A new collection of the writings of Pauline Kael has come out and, as one might expect, has gotten a lot of commentary from film critics remembering why she was so important in her 1970s heyday. They also remember all the things they hated about her. Reading the commentary on The Age of Movies: Selected Writings of Pauline Kael reminds me of how Jane Jacobs, the great urban planner, was discussed on the fiftieth anniversary of the publication of her seminal work The Death and Life of Great American Cities.
To the best of my knowledge, Jacobs and Kael never met, even though they were almost exactly the same age (Jacobs was born in 1916, Kael in 1919). If they had met, they would have had a lot to talk about.
Both worked in fields in which the popular posed a problem. Moviegoers never attended the right movies, and city dwellers preferred haphazard cities. Both groups regarded experts with suspicion. Throughout their careers Jacobs (at left) and Kael bridged the popular and the elite, and they did it with the same way. They were described writers first and experts second. Their authority came from their unruly and confrontational prose styles. They were often described as passionate, which was never meant entirely as a compliment. Their detractors never hesitated to point out when Jacobs and Kael fudged the technical details of their fields.
Jacobs and Kael also worked in fields dominated by men. Jacobs in particular didn’t have a significant female colleague or rival. Furthermore, film and urban planning were afflicted with a mastery syndrome, with one genius male overseeing a large and diverse team of artisans. But where is the trace of the artist in a neighborhood or a Hollywood melodrama? Painters have brush strokes, writers have sentences. Both the auteur theory of cinema and the master urban planner rely on a bit of mystification. Jacobs and Kael knew their fields were ripe for demythologizing.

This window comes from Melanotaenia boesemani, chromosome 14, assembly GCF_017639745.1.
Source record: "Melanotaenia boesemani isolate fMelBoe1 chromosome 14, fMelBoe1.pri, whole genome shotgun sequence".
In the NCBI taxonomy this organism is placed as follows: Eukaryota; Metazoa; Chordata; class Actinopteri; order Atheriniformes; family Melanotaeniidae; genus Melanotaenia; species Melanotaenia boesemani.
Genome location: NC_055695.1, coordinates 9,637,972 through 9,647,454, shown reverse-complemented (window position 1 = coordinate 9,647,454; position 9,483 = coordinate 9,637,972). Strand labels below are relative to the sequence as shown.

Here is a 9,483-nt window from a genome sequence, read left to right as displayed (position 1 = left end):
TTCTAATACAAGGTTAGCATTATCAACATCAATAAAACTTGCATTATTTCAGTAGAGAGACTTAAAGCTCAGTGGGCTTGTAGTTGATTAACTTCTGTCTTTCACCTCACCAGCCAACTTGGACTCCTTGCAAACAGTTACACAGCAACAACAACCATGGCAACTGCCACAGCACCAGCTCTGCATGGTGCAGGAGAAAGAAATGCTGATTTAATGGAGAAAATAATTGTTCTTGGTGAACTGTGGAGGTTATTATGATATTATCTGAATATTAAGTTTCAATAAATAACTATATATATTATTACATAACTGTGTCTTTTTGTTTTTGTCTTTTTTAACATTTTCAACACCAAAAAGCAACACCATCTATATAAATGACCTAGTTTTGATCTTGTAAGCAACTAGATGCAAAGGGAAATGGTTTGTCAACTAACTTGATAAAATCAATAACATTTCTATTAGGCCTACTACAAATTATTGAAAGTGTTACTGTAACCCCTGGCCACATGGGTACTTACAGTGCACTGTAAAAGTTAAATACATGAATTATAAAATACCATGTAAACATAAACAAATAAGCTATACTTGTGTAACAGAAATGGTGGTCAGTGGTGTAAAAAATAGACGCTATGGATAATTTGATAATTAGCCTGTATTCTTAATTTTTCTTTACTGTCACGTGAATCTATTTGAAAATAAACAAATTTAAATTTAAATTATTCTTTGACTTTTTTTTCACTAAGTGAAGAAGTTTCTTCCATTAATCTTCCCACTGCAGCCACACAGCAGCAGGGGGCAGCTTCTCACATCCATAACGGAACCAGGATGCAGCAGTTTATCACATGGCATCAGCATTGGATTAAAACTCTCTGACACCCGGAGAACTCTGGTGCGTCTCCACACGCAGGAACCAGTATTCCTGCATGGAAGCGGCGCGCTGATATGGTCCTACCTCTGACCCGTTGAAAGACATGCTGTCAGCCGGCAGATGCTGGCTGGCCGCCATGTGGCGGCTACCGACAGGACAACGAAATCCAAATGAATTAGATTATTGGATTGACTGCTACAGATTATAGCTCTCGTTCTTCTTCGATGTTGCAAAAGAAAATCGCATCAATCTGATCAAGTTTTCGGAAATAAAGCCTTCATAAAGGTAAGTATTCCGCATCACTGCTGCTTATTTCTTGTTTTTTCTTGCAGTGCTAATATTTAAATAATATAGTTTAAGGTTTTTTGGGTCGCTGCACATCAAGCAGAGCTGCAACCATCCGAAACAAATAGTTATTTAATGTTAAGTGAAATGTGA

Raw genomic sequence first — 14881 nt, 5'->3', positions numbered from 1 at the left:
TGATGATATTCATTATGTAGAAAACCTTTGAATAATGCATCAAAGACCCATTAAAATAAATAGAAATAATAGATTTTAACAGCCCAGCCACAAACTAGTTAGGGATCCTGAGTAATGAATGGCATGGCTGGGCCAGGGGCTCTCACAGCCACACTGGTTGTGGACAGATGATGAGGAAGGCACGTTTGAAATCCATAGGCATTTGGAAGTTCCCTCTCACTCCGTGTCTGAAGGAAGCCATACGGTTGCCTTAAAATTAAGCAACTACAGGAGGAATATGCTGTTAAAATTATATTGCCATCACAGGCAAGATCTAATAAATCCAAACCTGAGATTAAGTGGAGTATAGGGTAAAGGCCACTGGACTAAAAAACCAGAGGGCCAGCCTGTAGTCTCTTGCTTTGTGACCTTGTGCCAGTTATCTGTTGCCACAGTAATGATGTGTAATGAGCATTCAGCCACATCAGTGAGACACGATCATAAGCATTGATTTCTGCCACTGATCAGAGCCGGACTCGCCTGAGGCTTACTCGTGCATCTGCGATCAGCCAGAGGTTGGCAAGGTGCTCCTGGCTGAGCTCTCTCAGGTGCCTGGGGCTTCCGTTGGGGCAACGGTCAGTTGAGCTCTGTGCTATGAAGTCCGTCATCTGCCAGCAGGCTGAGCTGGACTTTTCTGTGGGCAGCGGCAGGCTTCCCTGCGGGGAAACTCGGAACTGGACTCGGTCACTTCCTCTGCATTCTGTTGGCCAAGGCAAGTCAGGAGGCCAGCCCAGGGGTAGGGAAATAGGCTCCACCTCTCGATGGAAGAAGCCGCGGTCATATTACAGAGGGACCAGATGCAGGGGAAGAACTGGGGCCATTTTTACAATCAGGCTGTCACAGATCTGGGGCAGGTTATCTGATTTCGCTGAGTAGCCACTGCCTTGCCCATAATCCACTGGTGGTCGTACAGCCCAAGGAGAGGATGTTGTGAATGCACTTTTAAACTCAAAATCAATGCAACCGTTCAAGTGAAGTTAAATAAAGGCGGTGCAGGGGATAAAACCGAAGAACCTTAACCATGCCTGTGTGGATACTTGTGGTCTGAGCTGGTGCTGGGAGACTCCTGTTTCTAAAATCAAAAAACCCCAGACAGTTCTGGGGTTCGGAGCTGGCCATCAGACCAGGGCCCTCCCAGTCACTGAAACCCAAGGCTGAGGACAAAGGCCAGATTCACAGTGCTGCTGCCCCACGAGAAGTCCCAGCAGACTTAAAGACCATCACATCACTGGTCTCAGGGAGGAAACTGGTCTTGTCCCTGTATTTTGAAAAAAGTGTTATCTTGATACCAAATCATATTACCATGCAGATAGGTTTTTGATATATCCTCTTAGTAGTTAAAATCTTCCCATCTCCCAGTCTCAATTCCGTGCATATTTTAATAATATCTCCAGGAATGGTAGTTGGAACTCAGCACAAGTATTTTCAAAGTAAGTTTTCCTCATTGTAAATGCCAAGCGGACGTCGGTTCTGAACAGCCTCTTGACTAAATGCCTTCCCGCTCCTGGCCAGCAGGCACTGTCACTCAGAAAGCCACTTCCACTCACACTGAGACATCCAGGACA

The battle lines between Jacobs and Robert Moses, the impresario of the highway, were clear, and Jacobs’ position never wavered. Kael also engaged in a famous battle, in her case with Andrew Sarris, the primary American advocate of the auteur theory. Kael criticized the gender bias in the theory, yet she navigated the movie world using the landmarks of great directors. The enduring image of her is a dominative woman sitting in a movie theater shouting instructions at the screen, yelling at the director to place the camera elsewhere, to rewrite the leading man’s dialog, to slow down the pace of the story. When the director pleased her, she would cheer loudly.
The directors didn’t always appreciate the advice, and she spoke too loudly for her fellow critics. It was always fun to read her account of her dialog with the director. She taught us how to talk back to the movies.